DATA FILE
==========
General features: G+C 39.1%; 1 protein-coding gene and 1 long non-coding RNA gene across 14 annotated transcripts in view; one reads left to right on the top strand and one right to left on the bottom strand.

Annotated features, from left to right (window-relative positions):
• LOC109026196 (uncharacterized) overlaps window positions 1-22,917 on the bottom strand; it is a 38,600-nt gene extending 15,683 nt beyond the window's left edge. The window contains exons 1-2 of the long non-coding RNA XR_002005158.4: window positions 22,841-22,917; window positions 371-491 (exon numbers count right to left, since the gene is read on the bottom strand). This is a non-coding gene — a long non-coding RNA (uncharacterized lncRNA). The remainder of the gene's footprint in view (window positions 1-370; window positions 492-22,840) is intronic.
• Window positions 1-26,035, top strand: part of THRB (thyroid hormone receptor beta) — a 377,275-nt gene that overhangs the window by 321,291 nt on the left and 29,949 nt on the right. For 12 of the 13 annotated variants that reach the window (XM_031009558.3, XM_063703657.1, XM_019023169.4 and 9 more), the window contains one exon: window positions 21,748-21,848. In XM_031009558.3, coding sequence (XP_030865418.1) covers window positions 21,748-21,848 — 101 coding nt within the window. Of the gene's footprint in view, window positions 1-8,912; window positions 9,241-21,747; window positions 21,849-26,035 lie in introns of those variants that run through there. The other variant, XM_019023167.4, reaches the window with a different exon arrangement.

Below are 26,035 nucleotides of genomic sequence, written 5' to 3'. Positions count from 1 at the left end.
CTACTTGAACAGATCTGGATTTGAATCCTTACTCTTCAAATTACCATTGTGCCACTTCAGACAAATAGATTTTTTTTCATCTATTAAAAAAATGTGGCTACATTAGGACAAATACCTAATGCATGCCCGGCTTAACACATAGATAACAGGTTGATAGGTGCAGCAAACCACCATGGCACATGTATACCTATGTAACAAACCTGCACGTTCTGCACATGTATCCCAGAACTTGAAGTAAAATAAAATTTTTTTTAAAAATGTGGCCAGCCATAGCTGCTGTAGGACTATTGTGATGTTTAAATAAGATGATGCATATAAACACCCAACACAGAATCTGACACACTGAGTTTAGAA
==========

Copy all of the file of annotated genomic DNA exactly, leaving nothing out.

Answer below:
General features: G+C 39.1%; 1 protein-coding gene and 1 long non-coding RNA gene across 14 annotated transcripts in view; one reads left to right on the top strand and one right to left on the bottom strand.

Annotated features, from left to right (window-relative positions):
• LOC109026196 (uncharacterized) overlaps window positions 1-22,917 on the bottom strand; it is a 38,600-nt gene extending 15,683 nt beyond the window's left edge. The window contains exons 1-2 of the long non-coding RNA XR_002005158.4: window positions 22,841-22,917; window positions 371-491 (exon numbers count right to left, since the gene is read on the bottom strand). This is a non-coding gene — a long non-coding RNA (uncharacterized lncRNA). The remainder of the gene's footprint in view (window positions 1-370; window positions 492-22,840) is intronic.
• Window positions 1-26,035, top strand: part of THRB (thyroid hormone receptor beta) — a 377,275-nt gene that overhangs the window by 321,291 nt on the left and 29,949 nt on the right. For 12 of the 13 annotated variants that reach the window (XM_031009558.3, XM_063703657.1, XM_019023169.4 and 9 more), the window contains one exon: window positions 21,748-21,848. In XM_031009558.3, coding sequence (XP_030865418.1) covers window positions 21,748-21,848 — 101 coding nt within the window. Of the gene's footprint in view, window positions 1-8,912; window positions 9,241-21,747; window positions 21,849-26,035 lie in introns of those variants that run through there. The other variant, XM_019023167.4, reaches the window with a different exon arrangement.

Below are 26,035 nucleotides of genomic sequence, written 5' to 3'. Positions count from 1 at the left end.
CTACTTGAACAGATCTGGATTTGAATCCTTACTCTTCAAATTACCATTGTGCCACTTCAGACAAATAGATTTTTTTTCATCTATTAAAAAAATGTGGCTACATTAGGACAAATACCTAATGCATGCCCGGCTTAACACATAGATAACAGGTTGATAGGTGCAGCAAACCACCATGGCACATGTATACCTATGTAACAAACCTGCACGTTCTGCACATGTATCCCAGAACTTGAAGTAAAATAAAATTTTTTTTAAAAATGTGGCCAGCCATAGCTGCTGTAGGACTATTGTGATGTTTAAATAAGATGATGCATATAAACACCCAACACAGAATCTGACACACTGAGTTTAGAA